Nice Guys Finish Last (Paperback)
Re-issued 34 years after its initial publication, this remains THE greatest baseball book of all time, by (arguably) the most colorful personality the game has ever known, Babe Ruth notwithstanding. This guy seemed to be everywhere interesting during the golden era, and the stories tumble one after the other, hilariously. From the 1927 Yankees to "The Shot Heard 'Round the World" to the heartbreak of the '69 Cubs, a happy retrospective from the scrappiest player/manager ever.— From Jesse
“I believe in rules. Sure I do. If there weren't any rules, how could you break them?”
The history of baseball is rife with colorful characters. But for sheer cantankerousness, fighting moxie, and will to win, very few have come close to Leo “the Lip” Durocher. Following a five-decade career as a player and manager for baseball’s most storied franchises, Durocher teamed up with veteran sportswriter Ed Linn to tell the story of his life in the game. The resulting book, Nice Guys Finish Last, is baseball at its best, brimming with personality and full of all the fights and feuds, triumphs and tricks that made Durocher such a success—and an outsized celebrity.
Durocher began his career inauspiciously, riding the bench for the powerhouse 1928 Yankees and hitting so poorly that Babe Ruth nicknamed him “the All-American Out.” But soon Durocher hit his stride: traded to St. Louis, he found his headlong play and never-say-die attitude a perfect fit with the rambunctious “Gashouse Gang” Cardinals. In 1939, he was named player-manager of the Brooklyn Dodgers—and almost instantly transformed the underachieving Bums into perennial contenders. He went on to manage the New York Giants, sharing the glory of one of the most famous moments in baseball history, Bobby Thomson’s “shot heard ’round the world,” which won the Giants the 1951 pennant. Durocher would later learn how it felt to be on the other side of such an unforgettable moment, as his 1969 Cubs, after holding first place for 105 days, blew a seemingly insurmountable 8-1/2-game lead to the Miracle Mets.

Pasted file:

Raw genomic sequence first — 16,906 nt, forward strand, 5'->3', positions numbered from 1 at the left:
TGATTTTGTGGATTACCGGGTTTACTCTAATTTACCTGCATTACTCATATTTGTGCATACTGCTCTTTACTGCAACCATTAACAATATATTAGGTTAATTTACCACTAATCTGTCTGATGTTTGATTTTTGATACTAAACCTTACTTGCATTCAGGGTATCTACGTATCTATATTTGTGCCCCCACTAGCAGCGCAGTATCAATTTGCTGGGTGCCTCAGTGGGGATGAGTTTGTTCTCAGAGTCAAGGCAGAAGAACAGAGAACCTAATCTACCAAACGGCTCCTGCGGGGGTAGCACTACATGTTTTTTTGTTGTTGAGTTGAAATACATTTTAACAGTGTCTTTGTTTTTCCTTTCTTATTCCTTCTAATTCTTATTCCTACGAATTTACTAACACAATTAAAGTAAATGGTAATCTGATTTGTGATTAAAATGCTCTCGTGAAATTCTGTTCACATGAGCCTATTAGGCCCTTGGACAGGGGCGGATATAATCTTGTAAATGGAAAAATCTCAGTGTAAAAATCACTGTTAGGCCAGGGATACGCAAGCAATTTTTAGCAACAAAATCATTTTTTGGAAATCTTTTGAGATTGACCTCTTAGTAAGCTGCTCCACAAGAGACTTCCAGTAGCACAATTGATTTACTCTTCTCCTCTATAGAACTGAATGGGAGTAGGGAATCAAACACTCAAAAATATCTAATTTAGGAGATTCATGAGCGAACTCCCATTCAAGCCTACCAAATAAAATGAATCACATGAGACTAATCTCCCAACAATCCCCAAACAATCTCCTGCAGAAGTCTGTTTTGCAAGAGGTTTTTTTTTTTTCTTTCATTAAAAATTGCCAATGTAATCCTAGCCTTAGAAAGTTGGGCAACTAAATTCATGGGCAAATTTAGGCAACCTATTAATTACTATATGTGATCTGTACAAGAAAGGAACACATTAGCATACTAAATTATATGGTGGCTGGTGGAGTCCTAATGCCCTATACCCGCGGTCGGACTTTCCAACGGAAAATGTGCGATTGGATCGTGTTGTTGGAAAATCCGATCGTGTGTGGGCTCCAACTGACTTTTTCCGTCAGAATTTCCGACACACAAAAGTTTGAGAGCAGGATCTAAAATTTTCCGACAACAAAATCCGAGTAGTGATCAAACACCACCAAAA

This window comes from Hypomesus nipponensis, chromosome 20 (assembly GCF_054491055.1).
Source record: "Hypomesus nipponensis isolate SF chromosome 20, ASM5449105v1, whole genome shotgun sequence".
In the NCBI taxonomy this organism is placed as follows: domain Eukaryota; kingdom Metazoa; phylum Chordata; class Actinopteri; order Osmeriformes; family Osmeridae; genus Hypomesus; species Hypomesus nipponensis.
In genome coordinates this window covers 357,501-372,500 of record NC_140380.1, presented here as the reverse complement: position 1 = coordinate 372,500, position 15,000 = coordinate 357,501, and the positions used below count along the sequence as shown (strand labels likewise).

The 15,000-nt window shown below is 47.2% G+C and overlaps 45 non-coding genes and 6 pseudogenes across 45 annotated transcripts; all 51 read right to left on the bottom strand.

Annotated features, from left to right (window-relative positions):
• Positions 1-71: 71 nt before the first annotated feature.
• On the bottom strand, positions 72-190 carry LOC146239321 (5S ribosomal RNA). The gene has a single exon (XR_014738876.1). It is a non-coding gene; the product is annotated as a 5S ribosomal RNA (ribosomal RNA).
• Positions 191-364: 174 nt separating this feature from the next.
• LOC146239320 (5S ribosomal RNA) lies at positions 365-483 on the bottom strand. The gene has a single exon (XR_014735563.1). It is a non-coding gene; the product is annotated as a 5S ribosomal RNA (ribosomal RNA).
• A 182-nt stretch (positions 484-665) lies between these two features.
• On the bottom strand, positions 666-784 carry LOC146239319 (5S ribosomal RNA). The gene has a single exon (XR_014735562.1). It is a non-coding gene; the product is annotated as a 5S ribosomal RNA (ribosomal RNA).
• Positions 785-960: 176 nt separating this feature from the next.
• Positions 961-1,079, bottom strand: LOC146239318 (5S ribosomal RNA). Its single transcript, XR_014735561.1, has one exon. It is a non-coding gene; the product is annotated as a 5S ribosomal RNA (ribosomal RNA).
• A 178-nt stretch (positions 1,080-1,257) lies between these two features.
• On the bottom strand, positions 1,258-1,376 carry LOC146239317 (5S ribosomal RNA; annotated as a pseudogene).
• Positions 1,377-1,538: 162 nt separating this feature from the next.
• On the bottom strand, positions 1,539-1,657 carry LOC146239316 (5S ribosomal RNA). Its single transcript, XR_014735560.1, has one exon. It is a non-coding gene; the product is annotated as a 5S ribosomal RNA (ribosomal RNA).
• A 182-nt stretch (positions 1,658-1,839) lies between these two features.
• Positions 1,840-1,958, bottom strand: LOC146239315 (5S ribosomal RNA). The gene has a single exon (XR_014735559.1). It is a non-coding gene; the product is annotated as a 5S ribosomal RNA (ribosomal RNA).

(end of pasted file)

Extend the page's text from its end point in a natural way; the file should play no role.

All the while, Durocher made as much noise off the field as on it. His perpetual feuds with players, owners, and league officials—not to mention his public associations with gamblers, riffraff, and Hollywood stars like George Raft and Larraine Day—kept his name in the headlines and spread his fame far beyond the confines of the diamond.
A no-holds-barred account of a singular figure, Nice Guys Finish Last brings the personalities and play-by-play of baseball’s greatest era to vivid life, earning a place on every baseball fan’s bookshelf.
About the Author
Ed Linn (1922–2000), a well respected sports-writer, was the author of 17 books, including Hitter: The Life and Turmoils of Ted Williams, Nice Guys Finish Last, and Where the Money Is.
“The delight of the book is its exuberance, its sense of a life lived at full tilt. . . . Durocher is a first-class raconteur.”
— Joe Flaherty
“Hypnotic. . . . Durocher fought and scratched and made enough enemies so that one season he was expelled from baseball ‘for conduct detrimental to the game.’”--Esquire
— Roger Kahn
“Mr. Durocher has somehow managed to be involved with more than his fair share of baseball’s mythic moments and situations. . . . This is Leo Durocher talking straight as a low line drive, not Leo Durocher ghosted up for Little Leaguers to hero-worship and copy. . . . If certain reputations lose out, the color and magic of baseball's past comes out a winner.”--New York Times
— Christopher Lehmann-Haupt
— Publishers Weekly
— Joe Distelheim